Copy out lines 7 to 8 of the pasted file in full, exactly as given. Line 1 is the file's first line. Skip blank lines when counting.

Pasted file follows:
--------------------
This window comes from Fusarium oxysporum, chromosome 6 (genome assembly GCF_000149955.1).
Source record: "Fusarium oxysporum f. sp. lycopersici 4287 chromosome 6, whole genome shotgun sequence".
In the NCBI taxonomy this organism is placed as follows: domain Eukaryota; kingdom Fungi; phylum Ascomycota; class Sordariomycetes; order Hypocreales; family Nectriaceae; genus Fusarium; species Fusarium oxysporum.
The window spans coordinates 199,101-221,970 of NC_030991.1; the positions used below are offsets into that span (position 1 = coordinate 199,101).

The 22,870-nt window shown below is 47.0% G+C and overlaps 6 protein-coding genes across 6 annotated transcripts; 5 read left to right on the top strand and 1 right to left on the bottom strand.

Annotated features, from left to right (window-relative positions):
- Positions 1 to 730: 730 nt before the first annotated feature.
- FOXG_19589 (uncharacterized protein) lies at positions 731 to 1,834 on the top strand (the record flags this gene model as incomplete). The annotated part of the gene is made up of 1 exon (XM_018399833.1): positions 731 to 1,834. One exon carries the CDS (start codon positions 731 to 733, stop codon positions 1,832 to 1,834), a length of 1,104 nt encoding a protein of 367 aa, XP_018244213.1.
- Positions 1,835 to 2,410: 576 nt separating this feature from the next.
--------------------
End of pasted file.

- Positions 1 to 730: 730 nt before the first annotated feature.
- FOXG_19589 (uncharacterized protein) lies at positions 731 to 1,834 on the top strand (the record flags this gene model as incomplete). The annotated part of the gene is made up of 1 exon (XM_018399833.1): positions 731 to 1,834. One exon carries the CDS (start codon positions 731 to 733, stop codon positions 1,832 to 1,834), a length of 1,104 nt encoding a protein of 367 aa, XP_018244213.1.